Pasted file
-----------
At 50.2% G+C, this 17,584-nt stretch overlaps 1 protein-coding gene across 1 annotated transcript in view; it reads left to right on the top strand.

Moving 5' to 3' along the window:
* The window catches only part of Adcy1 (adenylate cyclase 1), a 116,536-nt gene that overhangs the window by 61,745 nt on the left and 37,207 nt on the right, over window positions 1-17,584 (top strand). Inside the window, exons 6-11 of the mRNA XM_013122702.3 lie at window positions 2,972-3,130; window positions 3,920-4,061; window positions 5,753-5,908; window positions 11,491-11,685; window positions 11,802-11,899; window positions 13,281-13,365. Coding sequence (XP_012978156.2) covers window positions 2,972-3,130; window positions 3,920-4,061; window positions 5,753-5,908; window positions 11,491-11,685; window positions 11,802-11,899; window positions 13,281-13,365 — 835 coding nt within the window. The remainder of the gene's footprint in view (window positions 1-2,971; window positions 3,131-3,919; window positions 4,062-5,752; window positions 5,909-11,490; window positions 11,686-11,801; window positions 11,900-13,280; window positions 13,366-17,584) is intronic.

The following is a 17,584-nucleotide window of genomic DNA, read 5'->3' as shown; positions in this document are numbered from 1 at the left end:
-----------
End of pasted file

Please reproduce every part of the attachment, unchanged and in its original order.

At 50.2% G+C, this 17,584-nt stretch overlaps 1 protein-coding gene across 1 annotated transcript in view; it reads left to right on the top strand.

Moving 5' to 3' along the window:
* The window catches only part of Adcy1 (adenylate cyclase 1), a 116,536-nt gene that overhangs the window by 61,745 nt on the left and 37,207 nt on the right, over window positions 1-17,584 (top strand). Inside the window, exons 6-11 of the mRNA XM_013122702.3 lie at window positions 2,972-3,130; window positions 3,920-4,061; window positions 5,753-5,908; window positions 11,491-11,685; window positions 11,802-11,899; window positions 13,281-13,365. Coding sequence (XP_012978156.2) covers window positions 2,972-3,130; window positions 3,920-4,061; window positions 5,753-5,908; window positions 11,491-11,685; window positions 11,802-11,899; window positions 13,281-13,365 — 835 coding nt within the window. The remainder of the gene's footprint in view (window positions 1-2,971; window positions 3,131-3,919; window positions 4,062-5,752; window positions 5,909-11,490; window positions 11,686-11,801; window positions 11,900-13,280; window positions 13,366-17,584) is intronic.

The following is a 17,584-nucleotide window of genomic DNA, read 5'->3' as shown; positions in this document are numbered from 1 at the left end: